I was provided an eARC of this book from the publisher via NetGalley in exchange for an honest review.

True to its promises, The Ones We’re Meant to Find is indeed twisty and surprising, and the themes explored in this book are one of the most confronting and alarming that I have read in recent memory. (The comparisons to Black Mirror are accurate.) While I liked The Ones We’re Meant to Find well enough and I feel that others should give this book a read, my thoughts about The Ones We’re Meant to Find are multi-faceted and complex – which I will try and do justice in today’s book review.

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Book Review: She Who Became the Sun by Shelley Parker-Chan – A Glorious and Brutal Queer Epic about Ambitious Desires, Fighting Fate and Ascension of Power

She Who Became the Sun by Shelley Parker-
Blurb:

“I refuse to be nothing…”

In a famine-stricken village on a dusty yellow plain, two children are given two fates. A boy, greatness. A girl, nothingness…

In 1345, China lies under harsh Mongol rule. For the starving peasants of the Central Plains, greatness is something found only in stories. When the Zhu family’s eighth-born son, Zhu Chongba, is given a fate of greatness, everyone is mystified as to how it will come to pass. The fate of nothingness received by the family’s clever and capable second daughter, on the other hand, is only as expected.

When a bandit attack orphans the two children, though, it is Zhu Chongba who succumbs to despair and dies. Desperate to escape her own fated death, the girl uses her brother’s identity to enter a monastery as a young male novice. There, propelled by her burning desire to survive, Zhu learns she is capable of doing whatever it takes, no matter how callous, to stay hidden from her fate.

After her sanctuary is destroyed for supporting the rebellion against Mongol rule, Zhu takes the chance to claim another future altogether: her brother’s abandoned greatness.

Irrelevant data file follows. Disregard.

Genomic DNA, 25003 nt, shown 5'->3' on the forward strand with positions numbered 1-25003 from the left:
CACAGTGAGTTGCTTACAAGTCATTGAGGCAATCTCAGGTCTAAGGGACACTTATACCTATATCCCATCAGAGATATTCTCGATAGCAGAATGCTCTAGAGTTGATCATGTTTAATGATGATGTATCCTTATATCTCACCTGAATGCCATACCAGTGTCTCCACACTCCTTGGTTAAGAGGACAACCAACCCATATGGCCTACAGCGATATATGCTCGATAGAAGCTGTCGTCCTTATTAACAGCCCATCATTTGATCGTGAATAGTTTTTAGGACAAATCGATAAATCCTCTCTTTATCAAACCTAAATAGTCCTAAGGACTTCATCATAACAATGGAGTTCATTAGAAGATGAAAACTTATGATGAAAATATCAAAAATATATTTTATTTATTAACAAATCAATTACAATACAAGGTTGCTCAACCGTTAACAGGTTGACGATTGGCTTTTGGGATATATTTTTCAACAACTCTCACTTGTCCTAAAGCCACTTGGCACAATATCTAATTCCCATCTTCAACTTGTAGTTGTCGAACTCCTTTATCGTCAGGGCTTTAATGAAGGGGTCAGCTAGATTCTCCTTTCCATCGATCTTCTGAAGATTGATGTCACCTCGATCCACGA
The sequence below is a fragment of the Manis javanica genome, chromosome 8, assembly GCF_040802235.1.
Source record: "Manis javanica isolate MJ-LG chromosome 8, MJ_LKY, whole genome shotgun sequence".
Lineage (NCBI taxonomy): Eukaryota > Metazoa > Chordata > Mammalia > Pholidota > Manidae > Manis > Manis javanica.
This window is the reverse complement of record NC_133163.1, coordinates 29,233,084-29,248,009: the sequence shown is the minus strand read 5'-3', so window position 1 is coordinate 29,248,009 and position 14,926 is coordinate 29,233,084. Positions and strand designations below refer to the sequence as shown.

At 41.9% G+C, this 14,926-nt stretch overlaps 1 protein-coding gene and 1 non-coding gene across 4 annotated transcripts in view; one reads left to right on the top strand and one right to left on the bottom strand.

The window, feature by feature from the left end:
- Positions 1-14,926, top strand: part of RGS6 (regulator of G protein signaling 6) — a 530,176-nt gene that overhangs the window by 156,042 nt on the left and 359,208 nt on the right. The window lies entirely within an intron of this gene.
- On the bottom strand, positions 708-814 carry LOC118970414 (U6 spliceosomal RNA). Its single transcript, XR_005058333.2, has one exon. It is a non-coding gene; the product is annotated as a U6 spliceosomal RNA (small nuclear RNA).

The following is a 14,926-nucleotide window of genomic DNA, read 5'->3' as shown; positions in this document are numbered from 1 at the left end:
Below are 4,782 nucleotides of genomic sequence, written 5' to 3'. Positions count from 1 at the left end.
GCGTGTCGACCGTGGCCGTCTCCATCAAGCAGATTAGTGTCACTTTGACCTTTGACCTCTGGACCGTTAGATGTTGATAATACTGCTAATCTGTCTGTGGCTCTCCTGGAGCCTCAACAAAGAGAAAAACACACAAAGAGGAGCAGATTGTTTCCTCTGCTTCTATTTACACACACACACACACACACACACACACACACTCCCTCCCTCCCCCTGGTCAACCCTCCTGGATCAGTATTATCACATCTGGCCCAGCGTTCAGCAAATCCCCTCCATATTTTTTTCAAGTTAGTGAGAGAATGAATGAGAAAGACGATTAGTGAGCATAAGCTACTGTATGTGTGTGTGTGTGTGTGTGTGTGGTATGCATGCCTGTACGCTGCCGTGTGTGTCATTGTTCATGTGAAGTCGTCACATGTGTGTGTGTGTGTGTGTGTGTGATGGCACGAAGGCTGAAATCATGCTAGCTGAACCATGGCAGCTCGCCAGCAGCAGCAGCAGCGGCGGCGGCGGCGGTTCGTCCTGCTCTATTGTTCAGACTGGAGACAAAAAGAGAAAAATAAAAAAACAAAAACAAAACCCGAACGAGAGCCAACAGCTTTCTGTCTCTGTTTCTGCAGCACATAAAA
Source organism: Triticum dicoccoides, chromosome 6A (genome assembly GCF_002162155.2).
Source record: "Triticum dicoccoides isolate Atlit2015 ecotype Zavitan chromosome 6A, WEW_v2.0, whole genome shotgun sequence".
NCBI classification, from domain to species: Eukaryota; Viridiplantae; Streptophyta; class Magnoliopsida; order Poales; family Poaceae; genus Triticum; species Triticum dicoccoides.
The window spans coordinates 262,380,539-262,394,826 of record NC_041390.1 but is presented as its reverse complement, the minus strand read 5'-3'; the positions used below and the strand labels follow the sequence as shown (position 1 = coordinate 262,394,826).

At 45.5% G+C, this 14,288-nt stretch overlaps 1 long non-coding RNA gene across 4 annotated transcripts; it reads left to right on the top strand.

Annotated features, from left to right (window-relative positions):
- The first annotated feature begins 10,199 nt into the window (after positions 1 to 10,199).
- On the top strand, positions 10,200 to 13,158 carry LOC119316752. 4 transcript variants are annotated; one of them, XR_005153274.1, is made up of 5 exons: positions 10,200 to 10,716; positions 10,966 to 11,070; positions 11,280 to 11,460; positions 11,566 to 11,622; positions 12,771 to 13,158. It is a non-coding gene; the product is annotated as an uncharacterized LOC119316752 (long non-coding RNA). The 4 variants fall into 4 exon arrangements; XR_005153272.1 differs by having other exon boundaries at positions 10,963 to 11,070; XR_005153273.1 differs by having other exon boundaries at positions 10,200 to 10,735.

I was given an eARC of this book in exchange for an honest review.

Upon finishing She Who Became the Sun, I gently placed my e-reader down, laid down on the ground, and just let gravity and the implications of the story’s ending bear its crushing weight upon me. What a book, She Who Became the Sun is. I cannot adequately express my pleasure over the fact that She Who Became the Sun was one of my most highly anticipated books of 2021 and, in its phenomenal storytelling and unforgettable characters, delivered, and more.

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Book Review: Fly on the Wall by Remy Lai – An Exuberant Illustrated Adventure about Love, Helicopter Parents, and Finding Your Independence

Blurb:

Henry Khoo’s family treats him like a baby. He’s not allowed to go anywhere without his sister/chaperone/bodyguard. His (former) best friend knows to expect his family’s mafia-style interrogation when Henry’s actually allowed to hang out at her house. And he definitely CAN’T take a journey halfway around the world all by himself!

But that’s exactly his plan. After his family’s annual trip to visit his father in Singapore is cancelled, Henry decides he doesn’t want to be cooped up at home with his overprotective family and BFF turned NRFF (Not Really Friend Forever). Plus, he’s hiding a your-life-is-over-if-you’re-caught secret: he’s the creator of an anonymous gossip cartoon, and he’s on the verge of getting caught. Determined to prove his independence and avoid punishment for his crimes, Henry embarks on the greatest adventure everrr. . . hoping it won’t turn into the greatest disaster ever.

I was provided an ARC of this book by the author; this does not influence my book review.

If you know me, then you’ll know that I loved Lai’s debut middle-grade book, Pie in the Sky, with my entire being. Pie in the Sky was a book that made me laugh with its warm yet incisive humour and made me sob my eyes out for its phenomenal portrayal of grief. Needless to say, Pie in the Sky is one of my favourite middle-grade books of all time – and you can thus imagine how excited I received a copy of Fly on the Wall from Remy herself.